Letter: Connecticut must take a hard look at itself



To the editor,

I’ve been a resident of Beacon Falls for about four years and a resident of Connecticut for 13 years.

In that time I’ve seen my property taxes rise with no apparent relief in sight. It seems to me that Connecticut towns have a disregard for fiscal responsibility and appear to have little regard for the property taxes or a whole host of other taxes that Connecticut imposes on their residents. I realize that the towns’ expenses have to be met, and I’m not opposed to paying my fair share and have been for many, many years. But fiscal responsibility has to be paramount, especially in these difficult times.

I’ve seen millions of dollars dedicated to schools/education, with lavish buildings and grounds built for our children. However there really does not seem to be a commensurate pay back as in Connecticut you are just getting an average education, but at what cost?  I’ve outlined several troubling developments in Beacon Falls below:

-My understanding is that the Woodland High School may need a new roof, although the school building is only 12 years old. Who is responsible for such obvious mismanagement? 

-A new fire truck is needed (cost $700,000), but the town is in danger of loosing a grant from FEMA because the application process was somehow done incorrectly. 

-The town’s water treatment plant is on its last leg, after many years of operation and will require many millions to upgrade. Why haven’t funds been set aside each year for this eventuality?

-A recent audit shows that the Beacon Falls general fund is not balanced by $560,000. The auditor points out that this has the potential for theft (past, present and future).  Wow. And we as taxpayers should be happy with this?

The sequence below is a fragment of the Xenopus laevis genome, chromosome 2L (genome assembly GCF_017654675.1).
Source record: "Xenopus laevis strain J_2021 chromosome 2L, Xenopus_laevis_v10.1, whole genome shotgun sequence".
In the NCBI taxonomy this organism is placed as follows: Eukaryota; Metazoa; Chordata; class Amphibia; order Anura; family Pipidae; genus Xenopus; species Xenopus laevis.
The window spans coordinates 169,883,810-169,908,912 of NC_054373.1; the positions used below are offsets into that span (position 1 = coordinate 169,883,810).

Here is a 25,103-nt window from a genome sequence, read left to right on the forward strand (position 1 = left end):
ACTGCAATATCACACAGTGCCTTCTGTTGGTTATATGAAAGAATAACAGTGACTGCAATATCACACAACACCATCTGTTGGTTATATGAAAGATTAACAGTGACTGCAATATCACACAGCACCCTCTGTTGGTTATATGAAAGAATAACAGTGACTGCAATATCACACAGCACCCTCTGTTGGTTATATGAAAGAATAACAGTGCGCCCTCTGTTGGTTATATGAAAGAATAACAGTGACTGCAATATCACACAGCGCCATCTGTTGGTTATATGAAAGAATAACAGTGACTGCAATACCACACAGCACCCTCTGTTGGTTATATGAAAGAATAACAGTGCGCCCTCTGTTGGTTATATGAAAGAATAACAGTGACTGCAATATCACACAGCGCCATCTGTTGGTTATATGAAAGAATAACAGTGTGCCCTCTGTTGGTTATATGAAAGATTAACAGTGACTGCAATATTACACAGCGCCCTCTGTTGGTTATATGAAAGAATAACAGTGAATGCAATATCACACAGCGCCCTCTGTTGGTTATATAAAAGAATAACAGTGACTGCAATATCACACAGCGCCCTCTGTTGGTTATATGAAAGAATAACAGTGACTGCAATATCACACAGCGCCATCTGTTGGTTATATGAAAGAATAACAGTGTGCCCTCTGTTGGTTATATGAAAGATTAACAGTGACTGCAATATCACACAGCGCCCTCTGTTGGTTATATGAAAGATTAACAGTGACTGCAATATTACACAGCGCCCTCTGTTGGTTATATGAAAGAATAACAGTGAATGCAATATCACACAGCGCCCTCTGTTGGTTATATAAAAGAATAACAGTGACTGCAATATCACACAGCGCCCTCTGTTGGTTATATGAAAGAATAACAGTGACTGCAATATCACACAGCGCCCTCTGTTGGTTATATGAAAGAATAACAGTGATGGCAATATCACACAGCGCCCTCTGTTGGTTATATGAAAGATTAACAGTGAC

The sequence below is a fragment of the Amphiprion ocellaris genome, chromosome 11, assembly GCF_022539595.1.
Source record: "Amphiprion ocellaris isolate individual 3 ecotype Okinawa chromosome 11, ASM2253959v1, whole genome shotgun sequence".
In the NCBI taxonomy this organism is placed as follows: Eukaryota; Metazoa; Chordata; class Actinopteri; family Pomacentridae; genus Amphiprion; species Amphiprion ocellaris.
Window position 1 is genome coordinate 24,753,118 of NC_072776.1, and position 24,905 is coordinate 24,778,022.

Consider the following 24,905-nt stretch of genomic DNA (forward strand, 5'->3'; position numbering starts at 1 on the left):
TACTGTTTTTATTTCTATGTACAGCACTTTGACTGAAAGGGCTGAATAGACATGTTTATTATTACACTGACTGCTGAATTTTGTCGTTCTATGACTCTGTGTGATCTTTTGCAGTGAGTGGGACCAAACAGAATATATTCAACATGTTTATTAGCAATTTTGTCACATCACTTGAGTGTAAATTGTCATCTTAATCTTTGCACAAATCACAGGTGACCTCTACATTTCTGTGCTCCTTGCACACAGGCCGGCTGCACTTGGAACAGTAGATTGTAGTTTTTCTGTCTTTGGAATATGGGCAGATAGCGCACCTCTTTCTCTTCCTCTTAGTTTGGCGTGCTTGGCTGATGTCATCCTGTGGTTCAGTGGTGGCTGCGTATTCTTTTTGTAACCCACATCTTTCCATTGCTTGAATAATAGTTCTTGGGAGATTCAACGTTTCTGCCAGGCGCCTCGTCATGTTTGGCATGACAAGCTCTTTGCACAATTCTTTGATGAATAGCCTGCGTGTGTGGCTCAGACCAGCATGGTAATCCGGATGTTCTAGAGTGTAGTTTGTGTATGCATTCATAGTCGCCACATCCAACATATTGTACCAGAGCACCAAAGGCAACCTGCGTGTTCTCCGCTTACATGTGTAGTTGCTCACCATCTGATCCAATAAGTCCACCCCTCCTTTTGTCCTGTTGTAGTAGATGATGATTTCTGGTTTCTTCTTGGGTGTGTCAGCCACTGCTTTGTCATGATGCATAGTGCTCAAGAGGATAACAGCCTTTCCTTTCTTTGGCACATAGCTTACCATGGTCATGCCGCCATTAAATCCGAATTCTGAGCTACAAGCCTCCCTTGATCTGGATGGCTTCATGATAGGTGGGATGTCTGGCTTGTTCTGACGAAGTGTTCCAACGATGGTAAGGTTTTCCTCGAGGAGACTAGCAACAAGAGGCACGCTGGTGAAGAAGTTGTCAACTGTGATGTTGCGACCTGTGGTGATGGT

These are just a few of the blunders and mismanagement I’ve seen in the few short years as a resident. I’m sure there are others of which I’m not aware of. The bottom line is that all of these blunders in the end cost the taxpayers money.

It’s been reported in the news recently that New York’s Governor Cuomo is proposing lower property taxes and lower corporate taxes. Apparently Mr. Cuomo recognizes that the exodus out of New York is due to excessive taxation and people/corporations will move to locations where the tax burden is much, much less. In fact when I go to New York I gas up there, as insane as that sounds, as gas prices are cheaper there.

When will Connecticut wake up to reality? Do we need United Technologies to move to South Carolina to stir us? 

Is Connecticut willing to take a hard look at itself and say: How can we cut our expenses? How can we consolidate towns into boroughs so that we can achieve efficiency? How can we eliminate the vehicle property tax? How can we give tax relief to our seniors, who are on fixed incomes, so they don’t have to move to Florida or the Carolinas or Texas for that matter?

Hans Wenzel

Beacon Falls